Instead, I sit here, fuming, wanting to slaughter something. I hate technology. I hate technology because it doesn’t work the way it should, even when you follow the instructions. Welcome to the reason why I’m a human-centered designer: technology-centered design makes us want to blow our brains out.

I’m meeting with my thesis adviser today. I don’t know what I’m going to say. Oh, yes, I said I’d try to have one observation and one interview, as well as… oh, I don’t know, analyze three artifacts? Well, I got one interview and a follow-up, my second interview disappeared, I can’t record future interviews, and I haven’t done any artifact analysis because I’m so frazzled I want to hurt something. I don’t like not meeting my goals. It’s aggravating. Even moreso when it’s because of a technology failure that, when you consider it logically, the technology should work.

Uh oh. Personal Identity?

It has just occurred to me that I never defined what I mean by personal identity. I am giving a status presentation on Tuesday at 7 PM, and it is Sunday at 7:45 PM. How many papers can I read about personal identity in order to form my own definition while also working on a presentation, attending class, and being an AI?

Hi. I’m Binaebi Akah, and I get sh!t done.* So don’t worry, I’ll figure it out. Just had to admit to the world that I kind of forgot to crystallize oh, I don’t know, a half of my project.


If you have any papers, names, etc, that could help, please send them along!

*I do this by going into homework-berserker-mode for a specified amount of time where I accomplish more than seems humanly possible and then pass out in bed for approximately the same amount of tme. You do not want to get in my way when I do this. You do, however, want to take video as I roar about town on my dirigible, my brass goggles glaring in the sunlight as my scarf whips behind me.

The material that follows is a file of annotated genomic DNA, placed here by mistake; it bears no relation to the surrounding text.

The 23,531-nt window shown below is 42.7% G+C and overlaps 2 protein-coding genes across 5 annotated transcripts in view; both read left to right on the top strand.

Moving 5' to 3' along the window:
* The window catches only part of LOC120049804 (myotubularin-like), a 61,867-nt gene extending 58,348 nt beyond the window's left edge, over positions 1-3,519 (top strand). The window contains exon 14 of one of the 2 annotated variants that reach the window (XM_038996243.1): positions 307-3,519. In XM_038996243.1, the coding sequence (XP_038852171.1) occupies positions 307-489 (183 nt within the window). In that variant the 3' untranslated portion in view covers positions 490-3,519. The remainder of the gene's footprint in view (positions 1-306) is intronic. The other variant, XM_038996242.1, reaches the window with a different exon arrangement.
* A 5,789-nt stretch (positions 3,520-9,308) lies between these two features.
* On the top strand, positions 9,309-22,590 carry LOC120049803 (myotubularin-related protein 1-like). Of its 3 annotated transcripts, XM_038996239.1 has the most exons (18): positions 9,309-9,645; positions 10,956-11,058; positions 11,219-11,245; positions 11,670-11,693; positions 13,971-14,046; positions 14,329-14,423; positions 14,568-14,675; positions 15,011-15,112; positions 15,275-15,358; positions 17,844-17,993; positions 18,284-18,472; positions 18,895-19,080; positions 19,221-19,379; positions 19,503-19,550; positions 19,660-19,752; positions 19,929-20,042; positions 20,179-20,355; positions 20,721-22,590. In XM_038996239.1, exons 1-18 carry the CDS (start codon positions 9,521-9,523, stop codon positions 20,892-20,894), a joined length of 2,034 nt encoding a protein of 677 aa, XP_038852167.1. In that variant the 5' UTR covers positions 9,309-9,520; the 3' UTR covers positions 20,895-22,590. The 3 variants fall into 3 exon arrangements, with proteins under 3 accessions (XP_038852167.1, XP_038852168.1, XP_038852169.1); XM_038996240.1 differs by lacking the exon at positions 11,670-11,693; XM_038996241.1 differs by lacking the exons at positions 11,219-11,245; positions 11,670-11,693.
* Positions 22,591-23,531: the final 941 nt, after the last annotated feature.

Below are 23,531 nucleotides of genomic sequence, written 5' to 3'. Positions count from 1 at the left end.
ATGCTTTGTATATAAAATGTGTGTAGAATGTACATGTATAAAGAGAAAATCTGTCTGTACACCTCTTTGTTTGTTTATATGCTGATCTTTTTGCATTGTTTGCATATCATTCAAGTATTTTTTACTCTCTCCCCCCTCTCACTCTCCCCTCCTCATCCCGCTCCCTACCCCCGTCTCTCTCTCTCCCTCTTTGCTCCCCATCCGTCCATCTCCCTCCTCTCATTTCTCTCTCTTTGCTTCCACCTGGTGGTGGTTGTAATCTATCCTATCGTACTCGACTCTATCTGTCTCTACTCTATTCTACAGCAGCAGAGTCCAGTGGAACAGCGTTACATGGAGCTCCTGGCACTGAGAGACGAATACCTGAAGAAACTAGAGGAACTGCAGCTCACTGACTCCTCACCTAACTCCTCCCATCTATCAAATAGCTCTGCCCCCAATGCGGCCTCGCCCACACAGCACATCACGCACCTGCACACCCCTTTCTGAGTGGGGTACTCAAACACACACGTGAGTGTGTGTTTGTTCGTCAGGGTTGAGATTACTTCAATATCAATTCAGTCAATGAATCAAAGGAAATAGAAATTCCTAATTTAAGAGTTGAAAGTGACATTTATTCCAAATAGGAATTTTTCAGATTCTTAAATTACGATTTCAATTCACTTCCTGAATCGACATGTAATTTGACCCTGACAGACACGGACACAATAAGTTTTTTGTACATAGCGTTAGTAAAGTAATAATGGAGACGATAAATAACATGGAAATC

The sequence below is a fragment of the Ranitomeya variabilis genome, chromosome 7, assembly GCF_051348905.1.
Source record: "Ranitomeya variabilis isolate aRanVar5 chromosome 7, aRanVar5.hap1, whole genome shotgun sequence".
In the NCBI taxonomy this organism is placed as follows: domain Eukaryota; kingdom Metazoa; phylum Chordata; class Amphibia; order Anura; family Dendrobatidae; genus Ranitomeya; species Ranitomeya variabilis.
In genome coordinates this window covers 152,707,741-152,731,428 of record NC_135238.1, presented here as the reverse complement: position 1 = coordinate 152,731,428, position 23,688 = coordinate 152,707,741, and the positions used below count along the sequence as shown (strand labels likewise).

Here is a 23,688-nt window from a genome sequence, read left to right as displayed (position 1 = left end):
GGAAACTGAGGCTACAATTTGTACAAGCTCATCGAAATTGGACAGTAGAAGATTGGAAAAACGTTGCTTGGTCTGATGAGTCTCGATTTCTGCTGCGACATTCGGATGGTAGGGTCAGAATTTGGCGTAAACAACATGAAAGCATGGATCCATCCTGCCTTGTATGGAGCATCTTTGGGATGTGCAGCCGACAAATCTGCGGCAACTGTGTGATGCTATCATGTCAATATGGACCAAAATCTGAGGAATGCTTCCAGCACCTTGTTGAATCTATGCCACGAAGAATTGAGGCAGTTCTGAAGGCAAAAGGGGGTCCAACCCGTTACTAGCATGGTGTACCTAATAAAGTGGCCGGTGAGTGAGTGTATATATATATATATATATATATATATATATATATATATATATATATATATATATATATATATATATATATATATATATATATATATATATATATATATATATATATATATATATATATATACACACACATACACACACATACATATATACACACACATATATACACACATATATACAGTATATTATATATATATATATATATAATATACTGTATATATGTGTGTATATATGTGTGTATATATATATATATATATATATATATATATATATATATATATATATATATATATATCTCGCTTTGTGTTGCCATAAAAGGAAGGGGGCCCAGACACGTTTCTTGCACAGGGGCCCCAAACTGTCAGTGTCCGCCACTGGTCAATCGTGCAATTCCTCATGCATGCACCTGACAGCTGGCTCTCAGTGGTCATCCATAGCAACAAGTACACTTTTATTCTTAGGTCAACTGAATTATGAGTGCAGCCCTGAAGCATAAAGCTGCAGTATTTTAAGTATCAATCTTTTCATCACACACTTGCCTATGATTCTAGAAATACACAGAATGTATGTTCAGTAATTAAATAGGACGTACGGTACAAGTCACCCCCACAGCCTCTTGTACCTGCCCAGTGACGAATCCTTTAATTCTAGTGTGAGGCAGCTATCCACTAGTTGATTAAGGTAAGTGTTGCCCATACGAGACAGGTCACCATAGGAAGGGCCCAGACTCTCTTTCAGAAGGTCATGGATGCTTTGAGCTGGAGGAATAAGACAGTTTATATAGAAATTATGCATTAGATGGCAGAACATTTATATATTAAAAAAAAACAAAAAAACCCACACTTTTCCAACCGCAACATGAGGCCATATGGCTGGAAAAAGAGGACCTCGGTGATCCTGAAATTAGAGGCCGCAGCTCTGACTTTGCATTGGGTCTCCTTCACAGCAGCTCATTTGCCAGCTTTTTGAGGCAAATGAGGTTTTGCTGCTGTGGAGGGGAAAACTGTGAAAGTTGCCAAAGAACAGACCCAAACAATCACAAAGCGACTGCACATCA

Light-bulb Moments

Things have been pretty hectic around here, but somehow I still manage to make progress on my capstone. I love having conversations with the people in my program because the most interesting points come up.

Creativity isn’t consistent

I had lunch with Chad Camara one day, and we got into this conversation about creativity. He mentioned that even though we are both creative, he sees our creativity as being very different. Mainly, that mine is extremely personal. I write stories that reflect some deep belief or question that I have. I paint, draw, dance, sing, sketchnote, and create objects from clay.

I write this because it seems that my intrinsically personal creativity is a huge part of my self-perception and identity. If I can’t be creative, I feel lost. In the same way, if I can’t appropriate something into my world so that it feels personal to me, I don’t care about it. So that’s food for thought.

Getting push-back

I had a design session with my roommate, Lynn, and she had the brilliant idea of looking at how people look at objects. She made the point that I see everything as a potential building material to make something else… which she simply doesn’t do.

Nov 5, 2009: Lynn Dombrowski suggests that I do a design exercise where I take people to Goodwill, etc, and ask people what they would do with the objects they find. Will they see built/”finished” materials as components of new projects?

It has since occurred to me that not only do I learn from what they choose, but also what they don’t choose. As in, what do I see as building materials, and why don’t they see them that way?

Nov 8, 2009: Rachel Bolton asks me questions that stump me, only because all my information is stuffed somewhere in an inaccessible part of my brain. Her questions, however, start a subtle thought-chain which eventually lead me to my light bulb moment.

  1. What makes the steampunk appropriation unique… what are the
    specific implications for HCI?
  2. What makes the creative/identity rewards of appropriation
    (specifically steampunk?) different from other identity-forming
    endeavors like sports?  Is it the process, the materials, the people
    that are attracted to it?

Because I find I have difficulty answering these questions, I begin to wonder if it’s so smart to be studying steampunk in the first place. I love the topic, I find it fascinating, but really, what does it mean for HCI? I asked for push-back from Rachel, and she gave it to me, and I had no answer. Sigh.

Class Exercise

On Tuesday, Nov 10, we were required to bring our sketches in for discussion in small groups. Because I’m doing a research capstone, I was a bit stumped. I’m not sketching, at least not in the visual sense. So I brought in my pseudo-affinity diagram, pictured below.

Poster of Themes and Questions

So I threw it up on the wall with all the other sketches.

Sketching Exercise

Sketching Exercise

During this exercise, we had groups of four-to-five students. We walked to our different sketches and discussed the purpose of them, etc. My group was awesome with feedback. CJ Page admitted that he doesn’t appropriate anything at all, which just boggles my mind. I appropriate almost everything that comes into my life, in some form or another. It’s my way of engaging with the world. Which struck me as a worrying point while CJ spoke.

Light-bulb moment